BY SARAH STUMPF
Your vote matters.
On Friday, October 5, the Denison Democrats hosted an event that encouraged Denison students to vote along with spread awareness around the importance for young people to register. They brought out local candidates as a means of stirring publicity and attention towards this event as the deadline to register to vote was yesterday. The countdown to vote begins now.
There was a table set up outside of Slayter accompanied by the former governor of Ohio, Ted Strickland. At this table sat motivated individuals with registration papers ready for anyone passing by to fill out and get registered.
The event showed just how easy it is to get your voice can be heard by the government, and having Ted Strickland there affirmed that the people we elect into office are working to be hands on with their constituents.
This event not only gets people registered but instills a sense of urgency in Denisonians to get involved in political issues, especially local politics.
There seems to be a lack of awareness about the significance of local elections. These are the people that are going to be deciding on issues that directly affect students and the surrounding community.
The message was clear: it is paramount we all register to vote, no matter what political party we align with, and vote this coming November.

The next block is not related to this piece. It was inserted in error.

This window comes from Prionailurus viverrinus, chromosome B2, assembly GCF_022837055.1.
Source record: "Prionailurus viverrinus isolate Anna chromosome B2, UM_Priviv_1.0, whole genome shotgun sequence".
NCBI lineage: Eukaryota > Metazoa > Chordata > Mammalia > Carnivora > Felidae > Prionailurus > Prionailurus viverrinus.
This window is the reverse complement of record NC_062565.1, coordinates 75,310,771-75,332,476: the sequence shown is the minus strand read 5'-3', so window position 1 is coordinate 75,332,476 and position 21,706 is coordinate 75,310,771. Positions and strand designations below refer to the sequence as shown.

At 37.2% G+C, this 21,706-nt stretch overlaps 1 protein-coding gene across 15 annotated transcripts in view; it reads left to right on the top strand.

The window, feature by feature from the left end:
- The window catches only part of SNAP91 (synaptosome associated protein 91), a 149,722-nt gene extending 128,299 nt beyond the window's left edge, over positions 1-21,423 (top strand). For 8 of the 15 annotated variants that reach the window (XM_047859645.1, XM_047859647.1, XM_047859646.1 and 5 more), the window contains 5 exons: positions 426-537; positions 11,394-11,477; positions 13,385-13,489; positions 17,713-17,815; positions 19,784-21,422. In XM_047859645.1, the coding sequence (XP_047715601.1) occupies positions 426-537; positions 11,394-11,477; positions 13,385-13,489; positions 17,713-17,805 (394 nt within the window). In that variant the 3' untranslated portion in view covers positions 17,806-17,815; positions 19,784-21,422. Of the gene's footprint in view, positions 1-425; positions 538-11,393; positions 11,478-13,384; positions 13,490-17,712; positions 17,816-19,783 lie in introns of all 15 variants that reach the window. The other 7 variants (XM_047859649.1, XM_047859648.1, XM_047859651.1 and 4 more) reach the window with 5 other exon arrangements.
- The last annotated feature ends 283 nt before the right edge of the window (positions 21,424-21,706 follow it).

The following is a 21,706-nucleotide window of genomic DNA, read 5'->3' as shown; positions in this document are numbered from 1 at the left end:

The event also stressed the importance of early voting. Organizations, such as the Denison Democrats and College Republicans, are offering to drive people out to the Licking County Board of Elections.
There will be a bus and get a bunch of people together to go and vote early. Not only will this will ensure a lot of young people’s votes, but it will also foster a community of motivated and inspired individuals.
This event may have been a small table set outside Slayter for two hours, but the spirit of the event represents something much larger. Whether or not you are satisfied or dissatisfied with the current political climate, apathy is our greatest enemy.
Many want to prove the dried out and overused stereotype that Millennials and Generation Z have that we won’t go out and vote. It’s been a long battle getting every group of people the right to vote. This is how we get our voices heard.